What Factors can Aggravate a DUI Charge?

DUI charges and their potential consequences can be tricky and quite confusing to understand. The severity of the penalties for a DUI conviction largely depends on the incidents and circumstances that surround it.

A number of factors can turn a DUI arrest into aggravated DUI. This is serious because a single aggravated DUI charge can easily lead to higher fines, longer jail time, and a permanent criminal record.

During the hearing for a DUI arrest, the prosecution may cite the following factors to aggravate a DUI charge:

Reckless driving

Proof of reckless driving can enhance the punishment of a DUI charge. If the driver was operating the vehicle with willful disregard to the safety of people or property, he or she may be required to pay additional fines or complete DUI school on top of other penalties.

Furthermore, a defendant who is found driving over the speed limit may also receive excessive speed charges in addition to a DUI. In some states, the sentence could vary depending on fast or over the speed limit you were driving.

Driving with a suspended or revoked license

Nobody should sit behind the wheel of a vehicle without a valid driver’s license. If you are not yet of legal driving age or if you had your driving privileges suspended/revoked for some reason, then you have no business operating a vehicle.

Driving under the influence already shows blatant disregard for traffic laws, and comes with severe penalties. For a DUI defendant caught driving on a suspended or revoked license, the consequences could be more dire.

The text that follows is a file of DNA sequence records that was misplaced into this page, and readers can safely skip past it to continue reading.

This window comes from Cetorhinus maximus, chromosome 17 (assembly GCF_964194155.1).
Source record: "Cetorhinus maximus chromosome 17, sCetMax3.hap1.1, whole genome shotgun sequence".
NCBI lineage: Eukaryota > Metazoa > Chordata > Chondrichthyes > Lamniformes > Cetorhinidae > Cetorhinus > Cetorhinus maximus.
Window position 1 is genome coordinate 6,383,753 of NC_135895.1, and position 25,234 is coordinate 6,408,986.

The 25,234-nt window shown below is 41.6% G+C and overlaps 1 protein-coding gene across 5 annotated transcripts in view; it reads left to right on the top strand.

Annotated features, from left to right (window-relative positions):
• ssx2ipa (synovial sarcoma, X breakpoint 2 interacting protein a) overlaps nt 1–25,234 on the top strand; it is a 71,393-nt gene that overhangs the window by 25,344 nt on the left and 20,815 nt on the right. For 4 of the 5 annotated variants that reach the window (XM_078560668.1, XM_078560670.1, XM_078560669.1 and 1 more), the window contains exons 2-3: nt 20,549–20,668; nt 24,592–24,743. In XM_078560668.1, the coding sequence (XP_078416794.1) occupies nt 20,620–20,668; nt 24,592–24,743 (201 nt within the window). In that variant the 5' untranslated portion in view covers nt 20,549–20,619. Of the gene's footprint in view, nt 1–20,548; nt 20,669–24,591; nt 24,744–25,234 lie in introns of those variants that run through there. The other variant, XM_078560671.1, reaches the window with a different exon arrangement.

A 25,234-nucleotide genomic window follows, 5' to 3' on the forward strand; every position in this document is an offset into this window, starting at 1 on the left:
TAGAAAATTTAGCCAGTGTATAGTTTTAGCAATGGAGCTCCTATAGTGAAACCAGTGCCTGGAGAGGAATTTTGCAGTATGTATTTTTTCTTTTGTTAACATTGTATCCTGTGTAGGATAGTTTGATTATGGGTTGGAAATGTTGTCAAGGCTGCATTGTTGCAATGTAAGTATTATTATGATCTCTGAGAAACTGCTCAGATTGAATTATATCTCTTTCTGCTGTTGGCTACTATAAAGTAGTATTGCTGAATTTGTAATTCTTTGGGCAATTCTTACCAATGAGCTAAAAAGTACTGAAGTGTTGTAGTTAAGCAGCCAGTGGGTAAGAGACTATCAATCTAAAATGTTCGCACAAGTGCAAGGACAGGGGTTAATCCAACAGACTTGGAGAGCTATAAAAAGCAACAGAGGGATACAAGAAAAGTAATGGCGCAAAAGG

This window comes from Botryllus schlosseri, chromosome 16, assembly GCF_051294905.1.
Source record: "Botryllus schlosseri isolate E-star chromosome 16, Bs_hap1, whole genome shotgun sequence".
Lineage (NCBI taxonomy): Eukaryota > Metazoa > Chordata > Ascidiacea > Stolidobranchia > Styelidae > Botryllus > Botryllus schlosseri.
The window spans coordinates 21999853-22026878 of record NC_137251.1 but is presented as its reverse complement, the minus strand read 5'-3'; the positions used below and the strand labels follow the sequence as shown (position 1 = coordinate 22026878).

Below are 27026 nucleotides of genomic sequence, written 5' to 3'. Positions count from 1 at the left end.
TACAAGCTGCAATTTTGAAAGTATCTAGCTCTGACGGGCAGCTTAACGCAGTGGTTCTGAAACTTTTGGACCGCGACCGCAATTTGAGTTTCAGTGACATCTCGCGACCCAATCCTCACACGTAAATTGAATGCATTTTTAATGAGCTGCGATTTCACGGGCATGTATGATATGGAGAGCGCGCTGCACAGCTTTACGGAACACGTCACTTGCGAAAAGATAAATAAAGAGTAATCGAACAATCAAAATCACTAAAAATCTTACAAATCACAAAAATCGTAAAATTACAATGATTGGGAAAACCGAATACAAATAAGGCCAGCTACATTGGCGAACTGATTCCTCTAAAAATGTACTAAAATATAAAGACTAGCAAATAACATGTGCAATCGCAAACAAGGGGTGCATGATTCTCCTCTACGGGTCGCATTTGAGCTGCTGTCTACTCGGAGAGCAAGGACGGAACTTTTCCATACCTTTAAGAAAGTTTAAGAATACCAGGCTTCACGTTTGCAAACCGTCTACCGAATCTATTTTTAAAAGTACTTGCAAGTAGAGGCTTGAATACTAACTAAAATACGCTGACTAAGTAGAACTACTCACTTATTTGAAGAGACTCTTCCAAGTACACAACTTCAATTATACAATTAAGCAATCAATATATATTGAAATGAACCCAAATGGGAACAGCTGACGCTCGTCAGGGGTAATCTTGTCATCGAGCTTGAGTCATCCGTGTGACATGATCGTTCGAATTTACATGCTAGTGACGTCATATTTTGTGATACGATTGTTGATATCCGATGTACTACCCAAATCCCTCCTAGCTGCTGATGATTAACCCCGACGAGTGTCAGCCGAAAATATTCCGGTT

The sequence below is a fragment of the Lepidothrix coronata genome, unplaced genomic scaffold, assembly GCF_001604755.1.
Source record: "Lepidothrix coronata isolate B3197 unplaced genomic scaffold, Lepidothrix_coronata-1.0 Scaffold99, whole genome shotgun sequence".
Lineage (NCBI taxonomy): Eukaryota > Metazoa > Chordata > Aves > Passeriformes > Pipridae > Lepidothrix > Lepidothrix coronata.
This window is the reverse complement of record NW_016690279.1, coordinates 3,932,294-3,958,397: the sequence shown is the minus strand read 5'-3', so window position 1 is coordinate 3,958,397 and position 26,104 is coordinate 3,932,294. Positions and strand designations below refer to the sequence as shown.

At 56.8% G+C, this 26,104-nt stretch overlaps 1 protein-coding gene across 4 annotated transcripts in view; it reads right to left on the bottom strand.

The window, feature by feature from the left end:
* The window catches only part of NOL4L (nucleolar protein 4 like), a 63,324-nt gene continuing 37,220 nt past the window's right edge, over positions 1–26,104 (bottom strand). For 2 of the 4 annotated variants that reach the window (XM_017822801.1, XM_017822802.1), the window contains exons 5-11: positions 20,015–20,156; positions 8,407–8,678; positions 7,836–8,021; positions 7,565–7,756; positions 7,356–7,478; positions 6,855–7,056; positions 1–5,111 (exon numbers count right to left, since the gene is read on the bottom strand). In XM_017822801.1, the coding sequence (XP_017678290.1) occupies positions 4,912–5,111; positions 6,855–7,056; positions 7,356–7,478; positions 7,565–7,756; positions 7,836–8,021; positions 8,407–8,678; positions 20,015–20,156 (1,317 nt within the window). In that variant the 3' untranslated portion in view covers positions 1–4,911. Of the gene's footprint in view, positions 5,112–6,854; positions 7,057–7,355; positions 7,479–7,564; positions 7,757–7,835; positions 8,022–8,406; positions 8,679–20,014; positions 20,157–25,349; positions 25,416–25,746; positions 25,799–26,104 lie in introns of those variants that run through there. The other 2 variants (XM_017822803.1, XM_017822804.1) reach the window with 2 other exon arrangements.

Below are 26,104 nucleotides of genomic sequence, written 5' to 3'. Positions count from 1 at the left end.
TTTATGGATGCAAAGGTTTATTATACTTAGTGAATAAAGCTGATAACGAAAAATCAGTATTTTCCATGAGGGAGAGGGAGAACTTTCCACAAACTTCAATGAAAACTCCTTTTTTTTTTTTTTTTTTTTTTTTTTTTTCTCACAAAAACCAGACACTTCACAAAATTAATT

Previous or multiple DUI convictions

If you have been convicted for DUI in the past, you may face enhanced sentences for your subsequent DUI convictions. For example, if the minimum jail time for a first-time DUI offense is 24 hours, it could increase to 10 days on your second offense and even longer on the third conviction.

States impose harsher punishments to repeat DUI offenders to deter them from driving under the influence again. The courts may also hand down elevated sentences even if the previous convictions occurred in other states.

High blood alcohol concentration

There is a set legal limit for the allowed blood alcohol concentration while driving in the United States. In most states, the limit is at 0.08%, which means that if you are caught driving with a BAC of 0.08% or higher, you have committed a DUI offense.

If your BAC is 0.10% or higher, you may be charged with a high BAC DUI offense. A BAC of more than 0.159% qualifies as the highest BAC DUI offense. These higher-level offenses carry with them more severe penalties such as higher fines and longer jail time, among others.

Minor passengers

Another factor that can aggravate a DUI offense is the presence of minors in the vehicle at the time of the arrest. However, the minor has to be under a specific age range to trigger enhanced penalties for a DUI. In some states, the minor has to be 12 years old or younger, while other states have set the maximum age at 16.

The punishment for a DUI conviction may also increase if the offense takes place within a school zone, regardless of whether there are children on board the vehicle or not.

Causing an injury

If a DUI offender ends up seriously injuring someone, he or she is likely to face enhanced DUI penalties and may be charged with aggravated assault while driving under the influence. The latter is classified as a second-degree felony and carries with it plenty of serious consequences, among them is a maximum prison time of up to ten years.

Should you find yourself facing an aggravated DUI charge, the first and most important step is to consult and hire an experienced DUI attorney. Working with someone who is familiar with the ins and outs of DUI offenses can better navigate the intricacies of the case and help you avoid a slew of consequences.

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